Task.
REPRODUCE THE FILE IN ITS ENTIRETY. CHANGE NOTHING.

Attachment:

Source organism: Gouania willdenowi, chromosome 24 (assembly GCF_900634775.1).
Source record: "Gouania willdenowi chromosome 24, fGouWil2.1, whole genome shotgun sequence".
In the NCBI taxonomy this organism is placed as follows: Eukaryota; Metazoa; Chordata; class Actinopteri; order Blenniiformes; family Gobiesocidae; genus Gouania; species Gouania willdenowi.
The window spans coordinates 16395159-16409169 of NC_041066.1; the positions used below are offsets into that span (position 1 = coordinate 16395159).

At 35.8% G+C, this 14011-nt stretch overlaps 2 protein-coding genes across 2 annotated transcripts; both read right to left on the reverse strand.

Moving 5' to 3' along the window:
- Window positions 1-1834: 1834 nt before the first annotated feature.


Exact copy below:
Source organism: Gouania willdenowi, chromosome 24 (assembly GCF_900634775.1).
Source record: "Gouania willdenowi chromosome 24, fGouWil2.1, whole genome shotgun sequence".
In the NCBI taxonomy this organism is placed as follows: Eukaryota; Metazoa; Chordata; class Actinopteri; order Blenniiformes; family Gobiesocidae; genus Gouania; species Gouania willdenowi.
The window spans coordinates 16395159-16409169 of NC_041066.1; the positions used below are offsets into that span (position 1 = coordinate 16395159).

At 35.8% G+C, this 14011-nt stretch overlaps 2 protein-coding genes across 2 annotated transcripts; both read right to left on the reverse strand.

Moving 5' to 3' along the window:
- Window positions 1-1834: 1834 nt before the first annotated feature.